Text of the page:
September 14, 2014

Making WoolyWire

I am often asked what goes into the making of WoolyWire. What may on the surface seem like a simple product actually entails many steps, from processing raw fiber to final application on wire. I'm going to let my daughter Nellie Thomas - the creator of WoolyWire - describe the process for you. I think you will find it as fascinating as I do. ~ Karen

Obtaining and Preparing Fiber

The first steps involve cleaning and preparing fiber. Most of the fiber comes from wool, from sheep like the one in the photo below. I obtain fleeces from fiber shows, and I also reserve fleeces every year from sheep that I know produce good wool. The ones I like to reserve are at Nistock Farms in Northern NY. My two reserved sheep are Pearl, a full-breed Cottswold, and Ash, cross-breed Cottswold / Border Leicester (I don't have pictures of Pearl and Ash, but below is a picture of Duke from the same farm). When sheering time comes, I am guaranteed fleeces from my reserved sheep. I also use other fibers, like angelina, bamboo, and silk.

Fleeces ready to be processed.

Once I have cleaned the fiber, I sort it and prepare it for dyeing. In addition to wool, I dye other fibers as well, such as bamboo and silk.

Next, I sort all my dyed work start assembling color and texture palettes. This is preparation for making an Art Batt...

Making a Art Batt

Here's a picture of my drum carder; the fiber is placed either in the tray in which the smaller drum will pull the fiber onto the larger drum or the fiber can be placed directly onto the larger drum. Typically finer fibers such as angelina, bamboo, or silk will be placed directly on the larger drum:

This is the fiber gathered in preparation for making the batt; it is helpful to plan a color scheme ahead and have all of your fiber ready next to the carder:

Here is what the fiber looks like once I have it all on the drum carder; it is a lot like painting!

Here is what the batt looks like having just been taken off the carder:

Here is the batt being prepared to be rolled for neatness:

Finally, here is the batt in its final stage, ready for spinning:

Spinning WoolyWire

I don't have a picture of the above batt made up into WoolyWire... but here is a different one I made and the Woolywire I spun from it:

My trusty spinning wheel... and my mom's pup Casey. =)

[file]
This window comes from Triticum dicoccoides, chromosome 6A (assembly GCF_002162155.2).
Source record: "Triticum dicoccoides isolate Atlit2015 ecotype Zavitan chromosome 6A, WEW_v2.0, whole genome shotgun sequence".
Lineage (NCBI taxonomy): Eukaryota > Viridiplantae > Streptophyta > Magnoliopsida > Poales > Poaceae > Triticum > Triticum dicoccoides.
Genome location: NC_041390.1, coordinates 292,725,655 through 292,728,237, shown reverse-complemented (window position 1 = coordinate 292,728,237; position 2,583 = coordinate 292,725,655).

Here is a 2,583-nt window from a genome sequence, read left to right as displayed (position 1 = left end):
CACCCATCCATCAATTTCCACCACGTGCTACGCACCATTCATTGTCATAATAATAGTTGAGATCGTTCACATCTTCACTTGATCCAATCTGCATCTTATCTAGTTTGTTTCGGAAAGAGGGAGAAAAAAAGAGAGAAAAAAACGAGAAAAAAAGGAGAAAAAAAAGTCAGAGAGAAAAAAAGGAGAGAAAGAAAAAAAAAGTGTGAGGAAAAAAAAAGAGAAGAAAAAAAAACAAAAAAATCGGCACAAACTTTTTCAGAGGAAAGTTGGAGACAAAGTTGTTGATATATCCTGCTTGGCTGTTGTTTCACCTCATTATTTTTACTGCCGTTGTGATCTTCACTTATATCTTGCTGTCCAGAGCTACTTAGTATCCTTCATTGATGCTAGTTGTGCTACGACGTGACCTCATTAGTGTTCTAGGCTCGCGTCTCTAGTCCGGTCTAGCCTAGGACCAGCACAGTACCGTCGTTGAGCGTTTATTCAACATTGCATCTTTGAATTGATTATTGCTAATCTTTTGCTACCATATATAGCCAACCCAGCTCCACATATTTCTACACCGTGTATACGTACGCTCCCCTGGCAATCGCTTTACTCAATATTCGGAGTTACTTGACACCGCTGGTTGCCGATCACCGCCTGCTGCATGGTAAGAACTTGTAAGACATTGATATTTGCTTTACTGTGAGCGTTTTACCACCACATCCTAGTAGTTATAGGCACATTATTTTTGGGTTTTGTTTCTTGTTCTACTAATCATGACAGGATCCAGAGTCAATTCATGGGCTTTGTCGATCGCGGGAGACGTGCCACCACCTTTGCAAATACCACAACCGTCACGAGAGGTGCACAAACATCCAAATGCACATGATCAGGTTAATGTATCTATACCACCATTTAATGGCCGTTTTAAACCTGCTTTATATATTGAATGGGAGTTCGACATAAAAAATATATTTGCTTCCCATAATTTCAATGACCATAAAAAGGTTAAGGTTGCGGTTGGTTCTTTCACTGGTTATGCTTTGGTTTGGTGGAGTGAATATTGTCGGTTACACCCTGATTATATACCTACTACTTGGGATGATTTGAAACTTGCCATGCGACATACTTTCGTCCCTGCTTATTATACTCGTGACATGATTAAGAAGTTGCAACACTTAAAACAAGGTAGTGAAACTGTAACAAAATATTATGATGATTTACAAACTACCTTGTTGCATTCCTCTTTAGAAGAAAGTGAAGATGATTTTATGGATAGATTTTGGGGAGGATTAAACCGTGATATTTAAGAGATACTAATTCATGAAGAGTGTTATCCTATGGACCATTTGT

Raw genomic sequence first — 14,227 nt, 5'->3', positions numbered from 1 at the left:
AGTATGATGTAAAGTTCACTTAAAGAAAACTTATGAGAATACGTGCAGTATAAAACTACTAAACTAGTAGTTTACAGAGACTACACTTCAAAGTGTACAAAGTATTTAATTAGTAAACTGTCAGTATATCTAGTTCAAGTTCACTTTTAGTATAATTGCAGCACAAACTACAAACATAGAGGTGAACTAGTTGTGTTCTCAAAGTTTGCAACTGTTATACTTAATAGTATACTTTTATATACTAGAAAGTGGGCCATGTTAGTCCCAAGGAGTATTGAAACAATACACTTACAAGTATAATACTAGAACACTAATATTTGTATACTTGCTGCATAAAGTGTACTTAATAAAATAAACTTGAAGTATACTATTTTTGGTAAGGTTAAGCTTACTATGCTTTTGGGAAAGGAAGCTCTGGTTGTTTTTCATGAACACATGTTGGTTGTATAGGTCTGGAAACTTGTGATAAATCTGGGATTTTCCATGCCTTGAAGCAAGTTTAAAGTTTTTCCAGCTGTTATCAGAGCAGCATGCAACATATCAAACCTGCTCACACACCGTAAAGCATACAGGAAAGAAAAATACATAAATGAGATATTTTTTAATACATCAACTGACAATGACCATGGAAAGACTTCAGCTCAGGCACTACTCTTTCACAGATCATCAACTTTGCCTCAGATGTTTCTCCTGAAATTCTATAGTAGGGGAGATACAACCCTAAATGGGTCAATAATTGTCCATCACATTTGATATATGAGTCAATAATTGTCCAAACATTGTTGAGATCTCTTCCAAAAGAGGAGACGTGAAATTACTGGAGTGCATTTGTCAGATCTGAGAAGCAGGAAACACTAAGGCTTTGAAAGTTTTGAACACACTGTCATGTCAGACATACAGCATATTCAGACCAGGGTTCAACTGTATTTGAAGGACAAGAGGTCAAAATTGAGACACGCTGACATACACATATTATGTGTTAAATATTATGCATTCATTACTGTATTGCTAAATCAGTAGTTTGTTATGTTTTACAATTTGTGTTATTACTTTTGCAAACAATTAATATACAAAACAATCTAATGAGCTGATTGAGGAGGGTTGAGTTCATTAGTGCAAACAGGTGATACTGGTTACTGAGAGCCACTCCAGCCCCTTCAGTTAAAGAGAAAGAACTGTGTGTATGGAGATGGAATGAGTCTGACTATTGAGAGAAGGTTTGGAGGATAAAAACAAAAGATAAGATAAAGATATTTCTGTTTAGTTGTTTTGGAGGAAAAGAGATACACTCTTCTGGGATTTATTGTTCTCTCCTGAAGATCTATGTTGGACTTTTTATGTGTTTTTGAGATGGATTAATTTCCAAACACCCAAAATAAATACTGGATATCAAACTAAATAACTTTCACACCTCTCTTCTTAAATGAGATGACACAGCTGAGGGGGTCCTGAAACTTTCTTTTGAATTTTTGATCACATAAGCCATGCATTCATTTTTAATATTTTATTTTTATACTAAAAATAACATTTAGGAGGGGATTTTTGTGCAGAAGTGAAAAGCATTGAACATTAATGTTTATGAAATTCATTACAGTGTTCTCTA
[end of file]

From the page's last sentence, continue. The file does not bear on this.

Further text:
Next I felt the WoolyWire so that the fiber stays put on the wire. Then finally, comes cutting and packaging. Lots of steps from sheep to final product, but so much fun to see the end result. I especially love working with color. I hope you enjoyed this little behind-the-scenes glimpse of WoolyWire!

September 13, 2014

Quick and Easy Photo Editing

Somethings in the beady business are always evolving and changing for the better… I feel like just when I reach a point I'm happy with something, I come back a few days later to realize that there's one more thing I could do to make it even better. Right now that something is my shop and blog photography.

I'm in the process of adding a lot of new beads and components to my shop and re-photographing many of the older ones. There are sometimes slight changes in my bead-making technique or painting… or (very annoyingly!) one of my favorite polymer colors gets a remake by its manufacturer and I'm no longer able to create a color that I loved using… so it's back to photographing!

I do almost all my photography outside, only coming indoors and photographing by a bright window on the very coldest days of winter. Most of my photos need very little editing, but occasionally, try as I may, even going out at the same time every day, there are lighting variations in my photos that I dislike. Some would say that I should use a light box… and I know I could, but I will argue that the fresh air is good for me and I'm just not all that interested in making one… and have no intention whatsoever of buying one either.

So… I turn to my trusty Photoshop on these days and use it's magic…

Since I use a white background for most of my photos, making adjustments is super easy! And here's a peek at how I do it…

And you're done! Pretty easy, right?

See the difference?

This little bunny was one of my most stubborn beads to photograph, ever!

And many photos don't take much editing at all, but I do like consistency. :-)

And the end result…
a shop with more nice bright white photos… and a happy me!

I don't at all claim to be a Photoshop pro, and there may be other ways for doing these things (other Photoshop techniques, new camera, light box, etc, etc…) but if I can make it work for me, then so can you! And after all, if you make pretty things, why not show them to the world in pretty photos?!

What things in your creative process do you feel you are always working on? Are you like me and you keep striving for the best it can be, feeling like there's always another level to reach? Do share!

Rebekah Payne